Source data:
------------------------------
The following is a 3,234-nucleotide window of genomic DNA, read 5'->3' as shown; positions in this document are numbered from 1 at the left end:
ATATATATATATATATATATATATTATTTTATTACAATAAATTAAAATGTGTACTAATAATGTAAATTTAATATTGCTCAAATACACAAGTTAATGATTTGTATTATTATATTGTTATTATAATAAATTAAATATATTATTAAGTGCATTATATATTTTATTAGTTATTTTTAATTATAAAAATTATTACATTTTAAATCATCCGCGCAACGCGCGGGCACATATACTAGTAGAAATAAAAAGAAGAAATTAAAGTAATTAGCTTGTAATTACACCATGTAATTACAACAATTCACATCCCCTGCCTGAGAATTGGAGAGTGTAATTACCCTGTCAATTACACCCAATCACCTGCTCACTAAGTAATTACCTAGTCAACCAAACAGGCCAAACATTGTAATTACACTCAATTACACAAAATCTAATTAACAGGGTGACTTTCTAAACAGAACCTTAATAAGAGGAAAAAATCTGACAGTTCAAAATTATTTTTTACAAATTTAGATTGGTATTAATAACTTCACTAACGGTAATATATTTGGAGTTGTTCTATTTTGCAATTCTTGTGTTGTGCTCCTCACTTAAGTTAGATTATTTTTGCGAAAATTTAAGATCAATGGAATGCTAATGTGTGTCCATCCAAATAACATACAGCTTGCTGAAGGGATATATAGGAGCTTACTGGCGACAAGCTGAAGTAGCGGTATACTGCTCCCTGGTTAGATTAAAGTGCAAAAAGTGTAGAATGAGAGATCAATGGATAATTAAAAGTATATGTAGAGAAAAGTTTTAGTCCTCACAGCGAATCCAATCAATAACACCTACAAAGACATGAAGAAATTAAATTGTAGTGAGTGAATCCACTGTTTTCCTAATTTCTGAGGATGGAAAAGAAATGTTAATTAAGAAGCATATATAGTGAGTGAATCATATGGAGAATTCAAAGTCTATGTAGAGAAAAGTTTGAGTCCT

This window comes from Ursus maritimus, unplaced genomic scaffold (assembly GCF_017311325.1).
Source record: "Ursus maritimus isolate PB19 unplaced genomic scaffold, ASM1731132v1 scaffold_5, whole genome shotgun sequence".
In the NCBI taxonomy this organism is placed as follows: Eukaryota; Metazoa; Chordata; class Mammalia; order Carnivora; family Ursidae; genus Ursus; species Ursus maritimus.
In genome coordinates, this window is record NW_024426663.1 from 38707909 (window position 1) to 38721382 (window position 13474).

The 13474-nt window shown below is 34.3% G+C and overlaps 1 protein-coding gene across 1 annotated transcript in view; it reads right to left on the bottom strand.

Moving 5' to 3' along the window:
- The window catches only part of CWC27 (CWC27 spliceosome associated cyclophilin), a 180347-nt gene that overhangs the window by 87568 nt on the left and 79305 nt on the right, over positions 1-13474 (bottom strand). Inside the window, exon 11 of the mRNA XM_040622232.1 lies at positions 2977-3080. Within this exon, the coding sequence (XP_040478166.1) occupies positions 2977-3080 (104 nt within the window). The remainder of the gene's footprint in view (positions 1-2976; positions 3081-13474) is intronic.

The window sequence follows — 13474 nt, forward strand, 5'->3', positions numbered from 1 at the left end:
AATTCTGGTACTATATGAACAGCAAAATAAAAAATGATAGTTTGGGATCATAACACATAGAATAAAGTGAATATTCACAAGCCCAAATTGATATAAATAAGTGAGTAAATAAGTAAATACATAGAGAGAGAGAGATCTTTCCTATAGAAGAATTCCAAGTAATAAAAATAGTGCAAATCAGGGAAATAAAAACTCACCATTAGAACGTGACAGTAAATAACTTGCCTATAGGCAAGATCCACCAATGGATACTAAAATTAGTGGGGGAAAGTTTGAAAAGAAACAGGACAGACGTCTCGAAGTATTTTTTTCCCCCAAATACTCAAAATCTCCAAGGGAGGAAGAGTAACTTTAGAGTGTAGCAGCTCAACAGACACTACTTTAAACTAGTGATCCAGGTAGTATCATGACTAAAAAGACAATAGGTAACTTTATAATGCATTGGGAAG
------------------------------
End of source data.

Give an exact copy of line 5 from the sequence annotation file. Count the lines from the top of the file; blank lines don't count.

In the NCBI taxonomy this organism is placed as follows: Eukaryota; Metazoa; Chordata; class Mammalia; order Carnivora; family Ursidae; genus Ursus; species Ursus maritimus.